Why Grant Holt should go to Euros, in 5 goals
Full disclosure, I’m a Norwich fan. But having had the pleasure of watching Grant Holt for three seasons now actually makes me more and more convinced that he could do a job for England this summer… if given the chance. I seriously doubt whether he will be, because Hodgson probably doesn’t need the grief from the press if he picks a ‘barrel chested former tyre fitter’ rather than someone who plays for one of the ‘big clubs’.
But beyond the fact that he is without doubt the most on-form striker in the English Premier League this season behind Wayne Rooney (and he can’t play for the first two games), what you’d always get from Holt is 100 per cent effort. Isn’t that what fans and the press have always argued that the England sides of the last ten years lack? And to those who say he wouldn’t be able to do it against the big sides, do Manchester United, Liverpool, Chelsea and Arsenal not count?
Anyway, just in case Hodgson needs reminding before he makes his final selection tomorrow, here’s five goals which prove that Holt isn’t just a battering ram forward. He’s an intelligent, skilful and intuitive battering ram forward…
1. He’ll convert crosses (vs Liverpool, October 11)
Ok, we’ll start with the traditional view of Holt: that he’s simply a big target man who lives on crosses. Fair enough. But his goal against Liverpool was not just a classic centre forward’s header, it showed incredible bravery, determination and desire to beat not just the defender but the onrushing goalkeeper too. Given the right service from England wingers, Holt could be a real threat – remember how Napoli basically collapsed when Chelsea tried this exact tactic in the Champions League.
2. He can score technically brilliant goals (vs Wolves, March 12)
Last season, I had the pleasure of seeing Holt score one of the most spectacular half-volleys I think I’ve ever seen; against Burnley the ball was bouncing almost waist-high but somehow he got his knee over it and speared a fantastic shot into the net from just outside the area. That was against Burnley, I know. But this season he showed icy nerve when bearing down on goal to lob the ball over the onrushing Hennessey and then head the ball into the empty net. It was genuinely Messi-esque. Even Chris Kamara said so…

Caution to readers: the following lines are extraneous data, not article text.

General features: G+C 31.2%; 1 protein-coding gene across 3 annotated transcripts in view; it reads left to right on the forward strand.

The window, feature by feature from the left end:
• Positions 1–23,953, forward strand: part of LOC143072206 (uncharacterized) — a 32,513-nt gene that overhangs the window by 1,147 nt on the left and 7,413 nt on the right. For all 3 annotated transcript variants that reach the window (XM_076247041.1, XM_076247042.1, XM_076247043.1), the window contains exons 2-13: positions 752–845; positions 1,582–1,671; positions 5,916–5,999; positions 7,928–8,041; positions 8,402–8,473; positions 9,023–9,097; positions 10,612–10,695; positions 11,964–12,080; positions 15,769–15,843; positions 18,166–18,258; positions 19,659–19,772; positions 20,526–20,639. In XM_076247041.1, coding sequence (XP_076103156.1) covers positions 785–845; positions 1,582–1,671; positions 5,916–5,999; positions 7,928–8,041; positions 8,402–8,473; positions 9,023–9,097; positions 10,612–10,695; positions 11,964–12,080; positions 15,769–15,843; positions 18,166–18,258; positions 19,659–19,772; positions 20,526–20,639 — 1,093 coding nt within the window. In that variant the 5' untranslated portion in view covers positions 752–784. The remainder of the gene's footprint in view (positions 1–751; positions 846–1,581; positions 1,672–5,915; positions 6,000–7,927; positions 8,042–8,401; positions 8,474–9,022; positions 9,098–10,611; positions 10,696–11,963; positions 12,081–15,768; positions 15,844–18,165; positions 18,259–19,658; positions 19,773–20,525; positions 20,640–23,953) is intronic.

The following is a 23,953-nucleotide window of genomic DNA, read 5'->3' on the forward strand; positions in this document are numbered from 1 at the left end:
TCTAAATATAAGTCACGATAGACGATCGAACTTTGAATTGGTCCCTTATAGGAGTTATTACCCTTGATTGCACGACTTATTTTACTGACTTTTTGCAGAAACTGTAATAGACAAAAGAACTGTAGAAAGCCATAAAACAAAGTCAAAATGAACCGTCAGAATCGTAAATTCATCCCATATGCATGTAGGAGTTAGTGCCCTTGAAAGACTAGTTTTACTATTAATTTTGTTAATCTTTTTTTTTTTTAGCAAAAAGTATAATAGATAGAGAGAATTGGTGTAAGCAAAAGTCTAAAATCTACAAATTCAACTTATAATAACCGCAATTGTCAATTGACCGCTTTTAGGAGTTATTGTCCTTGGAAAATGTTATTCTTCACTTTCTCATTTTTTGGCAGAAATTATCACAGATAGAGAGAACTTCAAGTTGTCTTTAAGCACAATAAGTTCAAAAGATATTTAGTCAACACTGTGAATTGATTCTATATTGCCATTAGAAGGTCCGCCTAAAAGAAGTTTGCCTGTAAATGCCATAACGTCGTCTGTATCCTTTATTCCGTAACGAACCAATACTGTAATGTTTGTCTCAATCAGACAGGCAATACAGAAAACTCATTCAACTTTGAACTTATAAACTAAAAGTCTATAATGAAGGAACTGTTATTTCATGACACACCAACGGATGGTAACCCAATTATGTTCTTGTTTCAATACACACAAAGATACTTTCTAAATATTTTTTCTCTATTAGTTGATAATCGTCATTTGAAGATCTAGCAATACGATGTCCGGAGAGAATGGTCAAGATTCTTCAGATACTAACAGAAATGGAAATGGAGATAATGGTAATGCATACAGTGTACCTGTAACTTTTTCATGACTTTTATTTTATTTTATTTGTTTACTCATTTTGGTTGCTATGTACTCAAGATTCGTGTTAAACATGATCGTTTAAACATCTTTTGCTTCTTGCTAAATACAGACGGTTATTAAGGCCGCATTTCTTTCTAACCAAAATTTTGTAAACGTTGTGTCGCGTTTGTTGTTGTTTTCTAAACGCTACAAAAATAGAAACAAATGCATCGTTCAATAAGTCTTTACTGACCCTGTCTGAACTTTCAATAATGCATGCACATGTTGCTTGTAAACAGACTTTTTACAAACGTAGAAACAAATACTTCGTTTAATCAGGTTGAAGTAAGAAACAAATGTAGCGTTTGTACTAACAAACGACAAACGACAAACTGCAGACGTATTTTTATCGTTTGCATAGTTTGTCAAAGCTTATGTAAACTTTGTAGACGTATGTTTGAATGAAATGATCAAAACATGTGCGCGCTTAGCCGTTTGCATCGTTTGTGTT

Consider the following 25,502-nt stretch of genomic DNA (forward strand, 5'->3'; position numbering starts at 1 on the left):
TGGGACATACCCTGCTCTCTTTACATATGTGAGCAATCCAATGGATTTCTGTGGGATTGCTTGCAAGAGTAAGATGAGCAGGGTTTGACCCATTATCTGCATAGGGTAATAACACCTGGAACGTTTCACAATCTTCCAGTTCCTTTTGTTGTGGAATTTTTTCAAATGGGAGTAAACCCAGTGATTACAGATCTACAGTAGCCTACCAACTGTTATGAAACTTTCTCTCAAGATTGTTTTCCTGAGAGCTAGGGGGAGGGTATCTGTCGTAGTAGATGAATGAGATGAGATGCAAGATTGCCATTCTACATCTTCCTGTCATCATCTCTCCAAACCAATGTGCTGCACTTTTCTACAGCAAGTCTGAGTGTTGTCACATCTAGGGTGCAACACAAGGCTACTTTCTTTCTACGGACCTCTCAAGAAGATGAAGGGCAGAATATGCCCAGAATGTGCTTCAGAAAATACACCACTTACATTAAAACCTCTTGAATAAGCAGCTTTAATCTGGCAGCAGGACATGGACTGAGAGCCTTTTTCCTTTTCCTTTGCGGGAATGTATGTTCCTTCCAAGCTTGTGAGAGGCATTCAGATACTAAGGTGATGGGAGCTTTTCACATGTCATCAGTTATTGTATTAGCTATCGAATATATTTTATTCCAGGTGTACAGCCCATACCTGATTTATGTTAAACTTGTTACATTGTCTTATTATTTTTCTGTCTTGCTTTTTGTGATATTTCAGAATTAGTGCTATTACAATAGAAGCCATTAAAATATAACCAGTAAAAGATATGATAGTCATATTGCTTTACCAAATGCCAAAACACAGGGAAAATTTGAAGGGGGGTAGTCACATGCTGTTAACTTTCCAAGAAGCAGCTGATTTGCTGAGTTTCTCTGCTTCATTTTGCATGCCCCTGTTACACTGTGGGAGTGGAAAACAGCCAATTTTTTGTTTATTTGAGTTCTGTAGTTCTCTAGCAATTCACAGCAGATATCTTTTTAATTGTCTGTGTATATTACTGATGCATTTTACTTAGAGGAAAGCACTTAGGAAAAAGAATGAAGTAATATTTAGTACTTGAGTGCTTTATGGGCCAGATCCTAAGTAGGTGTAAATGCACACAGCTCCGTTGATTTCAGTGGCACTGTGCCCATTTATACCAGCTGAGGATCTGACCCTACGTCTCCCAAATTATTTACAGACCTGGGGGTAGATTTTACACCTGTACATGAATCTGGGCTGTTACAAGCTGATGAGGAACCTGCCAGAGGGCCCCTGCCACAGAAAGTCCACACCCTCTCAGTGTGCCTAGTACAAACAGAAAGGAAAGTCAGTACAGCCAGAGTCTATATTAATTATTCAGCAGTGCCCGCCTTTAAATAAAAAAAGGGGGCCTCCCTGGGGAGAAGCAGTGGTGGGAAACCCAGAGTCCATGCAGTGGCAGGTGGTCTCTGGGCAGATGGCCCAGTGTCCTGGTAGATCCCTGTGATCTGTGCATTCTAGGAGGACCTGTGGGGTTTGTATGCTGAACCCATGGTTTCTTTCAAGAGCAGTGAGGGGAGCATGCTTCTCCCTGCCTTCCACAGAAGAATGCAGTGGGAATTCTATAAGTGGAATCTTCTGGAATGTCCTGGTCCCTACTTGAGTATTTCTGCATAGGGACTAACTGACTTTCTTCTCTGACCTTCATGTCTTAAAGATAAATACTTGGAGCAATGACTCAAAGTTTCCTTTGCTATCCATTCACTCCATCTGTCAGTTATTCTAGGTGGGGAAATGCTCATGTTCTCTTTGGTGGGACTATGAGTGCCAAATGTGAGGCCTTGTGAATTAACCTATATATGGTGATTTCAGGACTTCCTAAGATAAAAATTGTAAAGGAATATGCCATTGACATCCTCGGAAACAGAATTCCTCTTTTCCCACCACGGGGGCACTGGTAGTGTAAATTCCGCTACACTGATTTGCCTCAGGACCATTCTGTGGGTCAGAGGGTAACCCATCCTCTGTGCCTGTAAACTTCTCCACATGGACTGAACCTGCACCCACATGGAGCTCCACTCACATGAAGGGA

3. He can be a fox in the box (vs QPR, November 11)
Defoe aside, there’s not really anyone in the current England squad who will do anything to squeeze the ball over the line. I’ve lost count of the times Holt has scrappily converted a half-chance – even the goal against Villa on Sunday was off his shoulder. But the best example of this was the winner against QPR last autumn. I’m still not sure whether he meant to head it, volley it, or indeed whether he actually headed or volleyed it. But the point is, it went in.
4. He makes great runs (vs Arsenal, May 2012)
Holt is actually a far more intelligent footballer than he’s given credit for. It’s not luck that he appears to be in the right place at the right time more often than not, he’s actually got much more pace and positional awareness than it at first appears. Take the goal at The Emirates earlier this month which put Norwich into the lead. Ok, the actual finish owed a lot to a deflection off Gibbs, but earlier in the move Holt flicked the ball onto Howson on the left hand flank. Seconds later, he’s sprinted 50 yards to pick the ball up on the right hand side of the area, and is readying himself for a shot. Not for long, I imagine, but there is actually a link to the video of this goal here
5. He can create goals for others (vs West Brom, January 12)
The final goal isn’t even one of Holt’s. Maybe because he’s done his time up front, Holt knows better than most what kind of service a fellow striker needs. He only has two assists this season, but I’d like to think that’s because his team-mates haven’t finished glorious chances more than anything else. But one of them sums up what Holt can do with the ball at his feet. Against West Brom Holt collected the ball in his own half and actually passed it back to Naughton before peeling off his marker and sprinting down the left flank. One lovely pass from Naughton later and Holt was bearing down on the West Brom area. A quick look up and he provided the perfect chipped cross for Morison at the back post. One bullet header later, the Canaries were going home with three points.
So there you have it Roy. Picking Grant Holt isn’t a gamble. It’s the obvious choice.